Altamgha, ayma and mudadmash grants are to be considered as hereditary tenures. These and other grants, which from the terms or nature of them may be hereditary and are declared valid by this regulation, or which have been or may be confirmed by the British Government or any of its officers possessing competent authority to confirm them, are declared transferable by gift, sale or otherwise, and all persons succeeding to such grants, by whatever mode, are required to register their names in the office of the Collector within six months after they may succeed to the grant....
7. The provisions of this Regulation were extensively modified or repealed in later years: vide 'Field's Regulations of the Bengal Code,' pp. 13 and 14 of the chronological table, but we have not been shown that as regards this matter of the transferability of the grants dealt with in Section 15 the provisions were ever abrogated. The learned Counsel for the appellants admitted that no British land-records have ever embodied any condition of non-transferability in respect of these grants. The grant with which we are now concerned, it should be mentioned, was of the kind known as 'altamgha,' which, according to Field, (Introduction, p. 1, foot-note,) means a 'Royal Grant,' so called from two Turkish words signifying red' and 'seal,' such grants having been formerly sealed with a red seal. Our conclusion, therefore, is that that part of the argument on behalf of the appellants which is based on the terms of the alleged grant must, for a variety of reasons, fail.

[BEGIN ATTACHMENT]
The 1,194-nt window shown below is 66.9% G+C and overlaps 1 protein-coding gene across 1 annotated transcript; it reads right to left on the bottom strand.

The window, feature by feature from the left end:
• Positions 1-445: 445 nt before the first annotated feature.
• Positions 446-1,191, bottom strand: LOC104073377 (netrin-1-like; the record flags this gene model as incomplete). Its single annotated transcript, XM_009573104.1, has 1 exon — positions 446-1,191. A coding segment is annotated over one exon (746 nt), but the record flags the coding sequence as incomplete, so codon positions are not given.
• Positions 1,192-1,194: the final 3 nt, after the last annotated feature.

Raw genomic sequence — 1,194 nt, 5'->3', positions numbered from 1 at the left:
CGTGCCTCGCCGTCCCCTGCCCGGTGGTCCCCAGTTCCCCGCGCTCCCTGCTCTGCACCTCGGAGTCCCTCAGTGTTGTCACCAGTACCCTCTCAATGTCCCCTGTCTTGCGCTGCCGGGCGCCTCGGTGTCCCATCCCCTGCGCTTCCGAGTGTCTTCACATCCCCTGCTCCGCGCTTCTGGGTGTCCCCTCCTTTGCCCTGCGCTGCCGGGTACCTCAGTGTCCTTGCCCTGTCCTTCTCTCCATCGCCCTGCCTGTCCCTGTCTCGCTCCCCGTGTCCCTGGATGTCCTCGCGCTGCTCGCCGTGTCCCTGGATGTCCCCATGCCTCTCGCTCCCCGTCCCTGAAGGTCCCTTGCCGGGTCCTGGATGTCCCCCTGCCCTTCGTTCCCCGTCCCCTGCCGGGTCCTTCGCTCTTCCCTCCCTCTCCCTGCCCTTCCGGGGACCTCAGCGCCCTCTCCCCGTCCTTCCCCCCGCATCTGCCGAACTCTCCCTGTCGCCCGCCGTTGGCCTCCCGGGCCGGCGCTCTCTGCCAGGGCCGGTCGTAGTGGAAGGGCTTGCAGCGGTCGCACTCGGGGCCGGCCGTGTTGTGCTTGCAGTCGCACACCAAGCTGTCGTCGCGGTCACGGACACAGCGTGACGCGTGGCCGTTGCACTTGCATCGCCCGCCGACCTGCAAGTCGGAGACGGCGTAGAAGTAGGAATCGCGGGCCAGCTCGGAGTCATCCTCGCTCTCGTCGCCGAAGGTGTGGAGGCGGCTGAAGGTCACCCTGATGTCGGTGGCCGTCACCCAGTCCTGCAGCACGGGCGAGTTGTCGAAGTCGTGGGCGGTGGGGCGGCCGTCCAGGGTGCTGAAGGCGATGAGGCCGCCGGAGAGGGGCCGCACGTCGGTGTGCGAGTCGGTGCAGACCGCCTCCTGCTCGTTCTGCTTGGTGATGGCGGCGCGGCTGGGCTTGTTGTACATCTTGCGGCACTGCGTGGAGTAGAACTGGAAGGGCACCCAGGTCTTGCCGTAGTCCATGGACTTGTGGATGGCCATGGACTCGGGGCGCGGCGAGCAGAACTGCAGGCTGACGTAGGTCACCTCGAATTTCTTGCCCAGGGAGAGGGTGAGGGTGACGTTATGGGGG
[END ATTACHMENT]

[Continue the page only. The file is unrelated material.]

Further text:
8. There remains the argument based on Sections 11 and 12, Pensions Act. In support of his contention on this point the learned Counsel for the appellants relied on Bench decisions of this Court reported in Harnam Das v. Faiyazi Begam 1922 20 ALJ 172 and Lakhmi Chand v. Madho Rao 1930 ALJ 1326. In the latter case it was held that an assignment of revenue amounted, in the circumstances of that case, to a pension within the meaning of Section 11, Pensions Act, and hence was not transferable, having regard to the provisions of Section 12 of the Act. On behalf: of the respondents, we were referred to two other Bench decisions of this Court, reported in Lachmi Narain v. Makund Singh (1904) 26 All 617 and Bhopal Rai v. Shiam Sunder Lal 1929 ALJ 724 . In the, former case it was held that zamindari granted (though not revenue-free) by Government as a reward for services rendered is not a pension. In the latter case-Sen, J., said (p. 732):